Picture of me 1In July eRotarian Charlotte Mannion will become the District’s Equality and Diversity Officer. Charlotte is a fellow of the Chartered Institute of Personnel and Development and is available to give advice on every aspect of the policy and help each club in the District to share good practice. 

If a club is unfortunate enough to receive a complaint from either a member against another member or indeed an accusation or complaint from someone outside the organisation Charlotte is able to support the President and, if required, provide access to mediation. So why the role?

Each Rotary year the presidents of every club within the RIBI must sign the Equality and Diversity Policy.  What does that really mean?

In simple terms Equality is about making sure everyone is treated fairly and Diversity is about recognising, valuing and taking account of people’s backgrounds, knowledge, skills and experience.


By signing this policy the President is confirming that all the members of his E&D2or her club will abide by the policy demonstrating that they respect and value people both within and outside Rotary.

It reflects the ethics that Rotarians abide by through the Four Way Test.

Is it the TRUTH?
Is it FAIR to all concerned?
Will it be BENEFICIAL to all concerned?

By signing up to the Equality and Diversity policy members of Rotary must now strive to demonstrate their commitment to respecting and valuing others.  Where once Rotary was made up exclusively of over 40 year old, white males who were senior leaders at their place of work, it is all change in the 21st century.  Rotary now welcomes members from every walk of life, age, gender, race and creed who join Rotary for a common purpose – to make a difference in other people’s lives and to share fellowship.


E&D1To recognise clubs who can demonstrate their commitment to equality and diversity District1100 has developed a five star Charter Mark.   This will be awarded to those clubs who can show they are actively working towards a truly equal and diverse membership club.
There will be lots of ways clubs can earn stars.


Some ideas to consider:  For example the club could improve gender, ethnicity and age balance among members by:
•    Giving talks to underrepresented groups about opportunities to serve within Rotary
•    Improving marketing materials to ensure they reflect a diverse membership
•    Changing some of the old practices such a using Christian prayers which E&Dmay discriminate different faiths or creeds; the wearing of outdated regalia and the use of outdated titles.
•    Assist meeting venues in becoming more accessible for those with disabilities including those who are blind or suffering from hearing loss as well as improving access for wheelchair users.
•    Build links with schools to promote equality and diversity
•    Identify the skills and gifts each member brings to the club and utilise them accordingly.
•    Examine meeting practices to ensure they do not discriminate against any of the protected groups under the Equal Opportunity Act 2010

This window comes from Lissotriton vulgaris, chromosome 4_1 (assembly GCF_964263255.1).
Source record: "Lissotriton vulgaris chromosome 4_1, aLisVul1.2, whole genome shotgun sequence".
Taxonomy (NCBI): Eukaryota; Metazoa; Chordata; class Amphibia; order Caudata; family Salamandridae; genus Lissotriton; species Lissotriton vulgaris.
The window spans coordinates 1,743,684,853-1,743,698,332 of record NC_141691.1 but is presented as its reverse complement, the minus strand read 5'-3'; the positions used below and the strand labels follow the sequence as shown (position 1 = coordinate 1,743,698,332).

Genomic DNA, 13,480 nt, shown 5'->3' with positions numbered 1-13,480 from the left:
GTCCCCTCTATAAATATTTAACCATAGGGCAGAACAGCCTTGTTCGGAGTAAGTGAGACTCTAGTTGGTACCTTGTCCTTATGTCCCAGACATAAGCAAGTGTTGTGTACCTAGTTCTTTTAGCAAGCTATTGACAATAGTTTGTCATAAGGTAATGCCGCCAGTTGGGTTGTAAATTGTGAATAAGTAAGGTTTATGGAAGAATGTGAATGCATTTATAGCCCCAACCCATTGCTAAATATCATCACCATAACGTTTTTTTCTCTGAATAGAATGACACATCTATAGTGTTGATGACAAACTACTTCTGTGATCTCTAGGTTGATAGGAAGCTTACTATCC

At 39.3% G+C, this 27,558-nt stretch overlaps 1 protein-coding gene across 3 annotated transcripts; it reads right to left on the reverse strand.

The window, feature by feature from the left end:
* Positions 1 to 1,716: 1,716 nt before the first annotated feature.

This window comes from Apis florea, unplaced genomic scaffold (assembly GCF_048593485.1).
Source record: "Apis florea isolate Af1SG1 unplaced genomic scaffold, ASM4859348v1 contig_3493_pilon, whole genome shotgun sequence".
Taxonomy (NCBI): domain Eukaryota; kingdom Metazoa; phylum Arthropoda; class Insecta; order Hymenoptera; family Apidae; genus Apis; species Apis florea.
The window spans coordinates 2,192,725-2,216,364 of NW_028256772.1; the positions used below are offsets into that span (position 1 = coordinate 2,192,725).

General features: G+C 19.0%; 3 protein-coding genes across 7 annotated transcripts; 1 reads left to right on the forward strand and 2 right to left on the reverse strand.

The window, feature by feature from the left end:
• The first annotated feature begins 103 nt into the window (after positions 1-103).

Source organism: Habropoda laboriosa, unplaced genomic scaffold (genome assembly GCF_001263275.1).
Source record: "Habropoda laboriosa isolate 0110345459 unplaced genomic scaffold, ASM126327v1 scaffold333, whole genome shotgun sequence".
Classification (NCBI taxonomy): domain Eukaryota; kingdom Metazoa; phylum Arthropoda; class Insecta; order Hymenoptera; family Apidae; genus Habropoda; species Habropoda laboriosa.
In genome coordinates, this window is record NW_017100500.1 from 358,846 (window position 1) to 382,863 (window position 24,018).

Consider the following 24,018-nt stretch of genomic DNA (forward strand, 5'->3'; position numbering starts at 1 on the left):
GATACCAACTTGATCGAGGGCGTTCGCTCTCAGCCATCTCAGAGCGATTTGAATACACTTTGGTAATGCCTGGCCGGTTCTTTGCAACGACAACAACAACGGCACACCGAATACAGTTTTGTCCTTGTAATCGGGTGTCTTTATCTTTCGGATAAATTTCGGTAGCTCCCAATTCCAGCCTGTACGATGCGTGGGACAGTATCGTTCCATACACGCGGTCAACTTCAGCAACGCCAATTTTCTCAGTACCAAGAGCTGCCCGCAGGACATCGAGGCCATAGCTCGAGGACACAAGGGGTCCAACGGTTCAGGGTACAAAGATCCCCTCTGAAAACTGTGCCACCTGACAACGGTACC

•    Discourage the use of so called ‘banter’ which could be perceived as discriminatory, harassment or victimisation.


I am sure you can think of many more

As District 1100 Equality and Diversity Officer I am here to help.  You can call me on my mobile 07962 149074 or email charlotte@quicklearn.co.uk

You may be interested in these articles


Nurturing Nature: Environment Month

In April, Rotary International focuses on the theme of Environment, highlighting the critical importance of environmental conservation and sustainable practices....


Embracing Rotaract: Celebrating World Rotaract Day

Every year on March 13th, Rotaractors around the world come together to celebrate World Rotaract Day. This special occasion recognizes...


Clean Water, Better Lives: Water, Sanitation, and Hygiene

In March, Rotary International observes Water, Sanitation, and Hygiene (WASH) Month, drawing attention to the critical need for clean water,...


Celebrating Rotary International’s Birthday: Making a Global Impact

Rotary International, the renowned service organization, celebrates its birthday on February 23rd each year. This special day provides an occasion...


Wine and REM in Bulgaria

During the Rotaract Europe Meeting in Sofia at the end of January in 2024 3 of our members of our...


Building Bridges: Peacebuilding and Conflict Prevention

In February, Rotary International dedicates its efforts to Peacebuilding and Conflict Prevention Month, recognizing the crucial role of fostering peace,...


Safeguarding Health: Disease Prevention and Treatment

In December, Rotary International shines a spotlight on Disease Prevention and Treatment, emphasizing the importance of proactive measures and access...


Remembrance Day

Darren and Rob from our Club attended the Yate  parade. Darren was on hand to represent his Yate Scout troop...

4 thoughts on “Rotary – From Exclusive to Inclusive

  1. Anne Collard says:

    Dear Charlotte,
    Congratulations on your new appointment.
    Am sure lots of clubs could do with help from you..
    Kind regards,
    RC of Cheltenham

  2. Mary Nettle says:

    This is a good reminder of what good looks like in Rotary and is very welcome. Many Rotarians will be living with invisible disabilities and should find a supportive environment – this role means awareness will be raised to make Rotary truly inclusive.

Leave a Reply

Your email address will not be published. Required fields are marked *

Help us change lives locally and globally

Club activities, social events, and volunteer projects offer networking opportunities that build personal and professional connections